For the moment, however, there was some peace in my confusion. What Brave Buffalo said, after all, seemed to have nothing to do with me. It was, if anything, utterly inconsequential. I read,
It is significant that certain stones are not found buried in the earth, but are on the top of high buttes. They are round, like the sun and moon, and we know that all things which are round are related to each other, and these stones have lain there a long time, looking at the sun.... The Thunderbird is said to be related to these stones.... In all my life I have been faithful to the sacred stones. I have lived according to their requirements, and they have helped me in all my troubles. I have tried to qualify myself as well as possible to handle these sacred stones, yet I know I am not worthy to speak to Wakan Tonka. I make my request of the stones and they are my intercessors. (17)
I paused in my reading. It's a striking passage. What does Brave Buffalo mean by his words "I have lived according to their requirements"? What requirements would round rocks demand? And how would round rocks help someone like Brave Buffalo? "I have tried to qualify myself ... to handle these sacred stones"? How does one "qualify" oneself? And how do you decide which round stone is sacred and which is just another round stone?
Well, you know those crazy Indians! They have strange ways. Strange ideas. Strange beliefs. I knew something of that. I had spent many, many days among the Native people in the city where I lived at that time and on the Omaha reservation a couple hours north of the city. I had participated in Native American religious ceremonies. I had been adopted as a brother by a dear tribal friend who served as the tribe's chairman, Alfred "Buddy" Gilpin Jr., a few years earlier and already had hints of things I didn't understand but that my Native friends did. Big things. Lots of things. This meaningful association with the round stones seemed to be one of those things. Perhaps I would ask my Lakota and Omaha friends. Maybe they could tell me something about this thing with round stones. Maybe I would do more reading about it. Maybe I would come to understand more about it later on. Maybe. As an academic and scholar, my natural bent was to investigate. As I would soon learn, however, there are other ways of learning and teaching than the ones I had come to know and expect.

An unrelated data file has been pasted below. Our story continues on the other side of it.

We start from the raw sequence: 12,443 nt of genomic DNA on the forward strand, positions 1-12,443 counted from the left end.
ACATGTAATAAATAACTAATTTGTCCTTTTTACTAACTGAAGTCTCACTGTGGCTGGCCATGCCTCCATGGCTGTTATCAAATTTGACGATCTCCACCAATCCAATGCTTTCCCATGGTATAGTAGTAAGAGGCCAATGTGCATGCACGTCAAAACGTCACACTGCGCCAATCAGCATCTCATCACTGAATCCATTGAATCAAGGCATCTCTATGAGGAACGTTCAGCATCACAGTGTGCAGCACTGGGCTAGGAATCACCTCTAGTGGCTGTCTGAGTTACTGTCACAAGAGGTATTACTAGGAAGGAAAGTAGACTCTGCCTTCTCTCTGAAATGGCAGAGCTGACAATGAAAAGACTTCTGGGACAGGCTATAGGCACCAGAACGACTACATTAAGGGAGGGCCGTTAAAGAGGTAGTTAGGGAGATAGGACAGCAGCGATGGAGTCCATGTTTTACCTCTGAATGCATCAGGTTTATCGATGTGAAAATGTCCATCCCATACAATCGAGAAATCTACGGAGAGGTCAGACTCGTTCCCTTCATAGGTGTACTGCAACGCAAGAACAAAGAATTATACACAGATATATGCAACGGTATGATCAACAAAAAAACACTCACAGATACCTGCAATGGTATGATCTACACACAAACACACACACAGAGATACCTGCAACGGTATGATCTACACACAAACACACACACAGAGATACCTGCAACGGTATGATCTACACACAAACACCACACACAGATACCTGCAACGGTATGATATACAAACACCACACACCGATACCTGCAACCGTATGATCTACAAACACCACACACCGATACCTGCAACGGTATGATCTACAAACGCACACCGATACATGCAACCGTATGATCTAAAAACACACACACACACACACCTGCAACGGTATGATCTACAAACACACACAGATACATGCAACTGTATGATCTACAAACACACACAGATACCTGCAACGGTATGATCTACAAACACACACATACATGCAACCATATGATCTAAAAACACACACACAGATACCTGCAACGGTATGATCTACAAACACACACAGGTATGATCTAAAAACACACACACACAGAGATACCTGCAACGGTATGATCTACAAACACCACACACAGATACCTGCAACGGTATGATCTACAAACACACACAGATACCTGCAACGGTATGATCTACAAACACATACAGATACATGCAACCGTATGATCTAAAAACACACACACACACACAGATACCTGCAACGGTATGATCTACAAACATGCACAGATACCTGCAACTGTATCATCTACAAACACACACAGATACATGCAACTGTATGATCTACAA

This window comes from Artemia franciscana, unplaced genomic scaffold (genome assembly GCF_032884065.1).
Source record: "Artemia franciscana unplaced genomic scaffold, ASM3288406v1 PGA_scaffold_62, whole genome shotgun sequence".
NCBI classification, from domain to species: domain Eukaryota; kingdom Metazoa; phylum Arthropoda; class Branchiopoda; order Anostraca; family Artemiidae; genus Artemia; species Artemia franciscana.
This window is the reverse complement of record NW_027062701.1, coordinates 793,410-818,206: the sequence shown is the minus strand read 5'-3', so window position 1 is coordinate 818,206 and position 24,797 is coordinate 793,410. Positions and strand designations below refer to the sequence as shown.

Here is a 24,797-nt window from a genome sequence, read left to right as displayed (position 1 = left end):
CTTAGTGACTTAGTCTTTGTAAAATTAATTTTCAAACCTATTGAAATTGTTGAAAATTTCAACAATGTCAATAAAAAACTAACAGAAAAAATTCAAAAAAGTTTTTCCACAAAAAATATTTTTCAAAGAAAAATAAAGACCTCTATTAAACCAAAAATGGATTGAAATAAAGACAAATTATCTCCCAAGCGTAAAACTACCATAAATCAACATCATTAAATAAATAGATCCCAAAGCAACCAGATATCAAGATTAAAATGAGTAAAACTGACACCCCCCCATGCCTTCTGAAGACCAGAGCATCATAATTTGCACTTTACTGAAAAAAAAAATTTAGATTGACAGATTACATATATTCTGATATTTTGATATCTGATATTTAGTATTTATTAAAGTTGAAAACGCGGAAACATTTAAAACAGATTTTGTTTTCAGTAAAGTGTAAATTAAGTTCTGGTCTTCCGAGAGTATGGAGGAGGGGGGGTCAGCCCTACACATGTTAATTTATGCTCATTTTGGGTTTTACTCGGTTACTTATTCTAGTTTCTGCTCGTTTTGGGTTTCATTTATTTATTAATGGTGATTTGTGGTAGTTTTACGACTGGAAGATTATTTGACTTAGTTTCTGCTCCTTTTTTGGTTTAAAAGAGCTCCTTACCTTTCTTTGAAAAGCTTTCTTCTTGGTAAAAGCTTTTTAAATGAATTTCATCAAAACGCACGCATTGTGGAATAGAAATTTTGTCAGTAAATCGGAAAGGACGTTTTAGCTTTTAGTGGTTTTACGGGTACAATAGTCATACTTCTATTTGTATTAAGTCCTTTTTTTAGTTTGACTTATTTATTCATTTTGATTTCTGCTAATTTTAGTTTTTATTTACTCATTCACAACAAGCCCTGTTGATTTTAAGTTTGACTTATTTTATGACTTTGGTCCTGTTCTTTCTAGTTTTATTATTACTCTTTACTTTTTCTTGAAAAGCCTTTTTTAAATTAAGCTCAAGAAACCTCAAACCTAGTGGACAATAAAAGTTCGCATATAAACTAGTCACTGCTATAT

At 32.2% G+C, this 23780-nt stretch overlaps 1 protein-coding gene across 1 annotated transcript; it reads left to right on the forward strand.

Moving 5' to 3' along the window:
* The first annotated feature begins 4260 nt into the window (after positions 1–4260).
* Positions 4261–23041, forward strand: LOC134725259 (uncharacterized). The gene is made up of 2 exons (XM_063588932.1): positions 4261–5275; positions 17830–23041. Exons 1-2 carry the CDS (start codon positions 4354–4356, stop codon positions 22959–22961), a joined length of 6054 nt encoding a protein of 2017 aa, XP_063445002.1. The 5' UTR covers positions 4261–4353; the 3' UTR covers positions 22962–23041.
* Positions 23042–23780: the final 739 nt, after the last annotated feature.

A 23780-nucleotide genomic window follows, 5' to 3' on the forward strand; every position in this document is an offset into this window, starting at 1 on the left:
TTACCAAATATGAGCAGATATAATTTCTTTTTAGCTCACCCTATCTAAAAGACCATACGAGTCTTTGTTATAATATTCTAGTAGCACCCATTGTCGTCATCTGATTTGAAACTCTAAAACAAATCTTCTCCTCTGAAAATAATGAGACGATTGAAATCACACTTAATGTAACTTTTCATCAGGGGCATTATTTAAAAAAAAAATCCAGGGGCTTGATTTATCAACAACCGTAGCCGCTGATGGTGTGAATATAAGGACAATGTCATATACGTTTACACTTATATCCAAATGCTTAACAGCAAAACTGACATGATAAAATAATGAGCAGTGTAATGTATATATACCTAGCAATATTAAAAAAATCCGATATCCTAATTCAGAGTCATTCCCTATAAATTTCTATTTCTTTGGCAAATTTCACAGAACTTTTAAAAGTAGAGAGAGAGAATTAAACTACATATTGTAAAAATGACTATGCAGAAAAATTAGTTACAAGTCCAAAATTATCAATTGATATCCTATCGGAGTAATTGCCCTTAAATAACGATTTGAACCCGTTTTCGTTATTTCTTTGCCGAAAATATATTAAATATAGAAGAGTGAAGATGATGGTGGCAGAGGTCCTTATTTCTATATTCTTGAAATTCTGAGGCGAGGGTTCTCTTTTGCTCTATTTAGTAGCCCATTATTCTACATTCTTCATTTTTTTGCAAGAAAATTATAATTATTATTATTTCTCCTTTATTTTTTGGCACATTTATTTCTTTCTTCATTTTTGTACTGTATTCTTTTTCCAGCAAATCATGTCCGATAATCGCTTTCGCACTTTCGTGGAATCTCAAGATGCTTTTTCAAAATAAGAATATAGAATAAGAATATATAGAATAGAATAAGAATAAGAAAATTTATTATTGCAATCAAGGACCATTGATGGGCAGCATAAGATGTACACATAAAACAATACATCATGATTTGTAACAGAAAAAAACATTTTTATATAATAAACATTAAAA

I was sitting that day with the McCluhan book on my lap, open to that page, thinking about Brave Buffalo's words, when the doorbell rang. I closed the book, got up, and walked to the door. To my surprise ... even a bit of confusion ... there was my friend John. I thought he had left a couple hours earlier for his new home in Illinois, I think it was. It's been a long time, and I don't recall that detail now. That, after all, was the least important part of the avalanche that was about to sweep over me and had already started rushing by me even before I could realize what was happening. I sputtered my surprise to John: "I thought you were long gone! Is there a problem, John? What's up?"
"Well, Rog," he said, "I'm not sure what's up. To tell you the truth, I'm not even sure why I'm here." I could see by his expression that he was as confused at that moment as I was. It wasn't some kind of rhetorical device; he really did not know why he was there. "You're going to think this is really stupid, but I have something for you. We were just pulling out of the garage with the car all loaded up a couple minutes ago when I spotted something."
He held out to me a perfectly round white stone, about ten inches across. "My aunt found this on top of a mesa in Colorado thirty or forty years ago and gave it to me. She says it was a grindstone the Indians used for milling grain and seeds. I put it out in the garage and have used it to hold open the door the last couple years. For some reason, as we were pulling out of the garage, I noticed the stone, and the instant I saw it I had this overwhelming feeling that I should bring it right over to you before we left town. As silly as it sounds, I got the feeling I didn't really have any choice in the matter. So ... well ... here's a round rock."
He handed me the round stone ... one that had lain for years on top of a mesa looking at the sun. I wish I could see now what my face must have looked like. I was so stunned, I was disoriented. John excused himself and rushed out to the moving van, where his wife was impatiently waiting to get on the road for their long drive. That was okay. I wouldn't have known what to say to him, because to this day I don't know what to say. John couldn't possibly have known about the McCluhan book or that I was reading it at that very moment or what Brave Buffalo had said so long ago about round stones.